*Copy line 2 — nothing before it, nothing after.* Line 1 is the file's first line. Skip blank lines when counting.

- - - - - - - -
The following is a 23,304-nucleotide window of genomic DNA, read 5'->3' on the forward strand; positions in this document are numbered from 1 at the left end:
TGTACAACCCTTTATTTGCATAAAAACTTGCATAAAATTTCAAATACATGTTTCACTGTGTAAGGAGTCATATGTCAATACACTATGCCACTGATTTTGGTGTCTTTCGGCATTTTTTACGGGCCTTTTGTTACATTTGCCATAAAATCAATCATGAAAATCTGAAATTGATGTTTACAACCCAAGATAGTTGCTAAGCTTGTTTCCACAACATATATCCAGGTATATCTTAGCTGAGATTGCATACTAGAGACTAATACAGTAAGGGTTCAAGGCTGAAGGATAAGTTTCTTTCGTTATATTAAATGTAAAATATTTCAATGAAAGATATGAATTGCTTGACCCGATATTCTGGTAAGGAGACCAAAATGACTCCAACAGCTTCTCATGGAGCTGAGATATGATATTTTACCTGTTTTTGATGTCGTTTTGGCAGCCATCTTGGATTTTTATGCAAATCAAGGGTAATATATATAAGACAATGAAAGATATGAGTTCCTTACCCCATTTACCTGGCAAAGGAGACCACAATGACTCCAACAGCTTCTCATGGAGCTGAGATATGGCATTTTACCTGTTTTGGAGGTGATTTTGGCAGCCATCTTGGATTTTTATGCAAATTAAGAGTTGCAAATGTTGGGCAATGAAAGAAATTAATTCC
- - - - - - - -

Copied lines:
TGTACAACCCTTTATTTGCATAAAAACTTGCATAAAATTTCAAATACATGTTTCACTGTGTAAGGAGTCATATGTCAATACACTATGCCACTGATTTTGGTGTCTTTCGGCATTTTTTACGGGCCTTTTGTTACATTTGCCATAAAATCAATCATGAAAATCTGAAATTGATGTTTACAACCCAAGATAGTTGCTAAGCTTGTTTCCACAACATATATCCAGGTATATCTTAGCTGAGATTGCATACTAGAGACTAATACAGTAAGGGTTCAAGGCTGAAGGATAAGTTTCTTTCGTTATATTAAATGTAAAATATTTCAATGAAAGATATGAATTGCTTGACCCGATATTCTGGTAAGGAGACCAAAATGACTCCAACAGCTTCTCATGGAGCTGAGATATGATATTTTACCTGTTTTTGATGTCGTTTTGGCAGCCATCTTGGATTTTTATGCAAATCAAGGGTAATATATATAAGACAATGAAAGATATGAGTTCCTTACCCCATTTACCTGGCAAAGGAGACCACAATGACTCCAACAGCTTCTCATGGAGCTGAGATATGGCATTTTACCTGTTTTGGAGGTGATTTTGGCAGCCATCTTGGATTTTTATGCAAATTAAGAGTTGCAAATGTTGGGCAATGAAAGAAATTAATTCC